Leeds Teaching Hospitals NHS Trust is working with consultancy ReStart to develop an open source portal to give clinicians a single view of data held in its PAS and departmental systems.
The trust, which is one of the largest in the country, has a five year, £35m strategy to invest in IT, and is looking to an integration and portal approach to make up for “underinvestment” during the National Programme for IT in the NHS.
As a Yorkshire trust, Leeds benefited from NHS Yorkshire and the Humber’s decision to take a strategic approach to integration, and to make the InterSystems Ensemble integration engine available to trusts in the region.
But Tony Shannon, a consultant in emergency medicine, and the trust’s clinical lead for informatics, told eHealth Insider that it wanted to take an open source approach to creating a portal.
“We wanted to try and get collaboration between the in-house development team and the private sector,” he said. “We wanted to work in partnership with a private company, but to pay them for the service they provided.
“We also wanted to own the code so we could take it elsewhere if we needed to, and share the results with others. In that way, we are trying to do something different.”
Shannon explained that he worked for NHS Connecting for Health on both the Lorenzo electronic patient record, which was due to be deployed to the North, Midlands and East of England by CSC, and on a project to bring clinicians and IT experts together to develop standards for clinical systems.
He became convinced that the two groups found it hard to find common ground in part, at least, because vendors were locked into proprietary systems.
He now chairs the clinical review board of the openEHR Foundation, which is a not-for-profit company, backed by University College London, which is looking to develop open specifications, software and other resources for electronic health records.
The Leeds project – called Protean – is in a pilot phase. The initial aim is to link five key systems: iSoft’s PatientCentre PAS; the trust’s own Patient Pathway Manager, which is used in the oncology department, and software from Bluespier, Ascribe and EMIS.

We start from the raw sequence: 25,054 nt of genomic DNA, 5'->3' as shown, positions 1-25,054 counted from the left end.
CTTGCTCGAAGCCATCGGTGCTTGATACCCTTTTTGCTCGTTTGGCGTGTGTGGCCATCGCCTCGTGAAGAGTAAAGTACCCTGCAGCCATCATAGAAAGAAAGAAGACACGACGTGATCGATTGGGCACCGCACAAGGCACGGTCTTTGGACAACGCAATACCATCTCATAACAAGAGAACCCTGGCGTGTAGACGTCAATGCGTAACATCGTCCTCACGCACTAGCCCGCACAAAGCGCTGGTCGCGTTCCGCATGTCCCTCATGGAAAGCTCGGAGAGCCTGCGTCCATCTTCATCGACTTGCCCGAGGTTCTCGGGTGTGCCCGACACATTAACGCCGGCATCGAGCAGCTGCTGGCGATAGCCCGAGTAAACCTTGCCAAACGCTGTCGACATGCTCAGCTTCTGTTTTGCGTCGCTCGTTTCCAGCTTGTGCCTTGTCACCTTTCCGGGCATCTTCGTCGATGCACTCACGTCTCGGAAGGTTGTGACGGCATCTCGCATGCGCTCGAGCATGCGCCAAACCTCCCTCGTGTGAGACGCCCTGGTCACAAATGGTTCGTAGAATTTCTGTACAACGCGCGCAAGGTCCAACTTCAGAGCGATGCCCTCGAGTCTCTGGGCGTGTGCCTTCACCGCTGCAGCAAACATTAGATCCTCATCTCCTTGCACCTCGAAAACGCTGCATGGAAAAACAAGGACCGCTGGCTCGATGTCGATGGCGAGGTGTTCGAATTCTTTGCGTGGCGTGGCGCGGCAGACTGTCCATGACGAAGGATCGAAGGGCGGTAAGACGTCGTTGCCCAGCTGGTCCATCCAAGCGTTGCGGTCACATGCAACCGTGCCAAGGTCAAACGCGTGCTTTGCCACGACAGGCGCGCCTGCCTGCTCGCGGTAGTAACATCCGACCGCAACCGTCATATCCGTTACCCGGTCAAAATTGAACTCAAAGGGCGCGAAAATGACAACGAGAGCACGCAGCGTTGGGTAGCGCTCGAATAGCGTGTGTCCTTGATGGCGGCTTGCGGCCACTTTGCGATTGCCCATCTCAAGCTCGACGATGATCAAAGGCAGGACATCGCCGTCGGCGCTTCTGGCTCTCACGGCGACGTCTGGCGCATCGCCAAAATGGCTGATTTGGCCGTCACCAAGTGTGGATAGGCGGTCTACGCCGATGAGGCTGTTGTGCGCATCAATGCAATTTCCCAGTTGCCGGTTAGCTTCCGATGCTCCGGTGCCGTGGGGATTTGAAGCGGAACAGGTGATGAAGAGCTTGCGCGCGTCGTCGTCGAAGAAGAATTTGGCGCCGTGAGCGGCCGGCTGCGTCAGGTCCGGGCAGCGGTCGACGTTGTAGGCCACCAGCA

So far, three systems have been integrated. The aim is to complete the pilot and report to the trust board on the project’s potential next month.
The portal was developed using the Eclipse software development environment. The server layer uses Java programming, while the presentation layer uses Sencha’s Ext JS to create an open source rich internet application layer framework; allowing users to access portal tools through a browser.
Tools included in the portal include a user dashboard and patient search tab. Sean Connelly, principal consultant at ReStart, said it hopes to take the clinical portal to the NHS and make it freely available to other trusts. ReStart will offer integration and support services for deployments.
Shannon said there was international interest in open source, as shown by the development of the openEHR Foundation, the openhealthtools.org website, and the recent announcement by the Veteran’s Association in America that it wants to release its electronic patient record as an open source platform and build a development community around it.
He also predicted increased interest in the NHS as demands to make £20 billion efficiency savings bite. “In these straightened times, the challenge to us is to share, re-use and recycle,” he said. “The NHS needs to stop paying to reinvent the wheel.”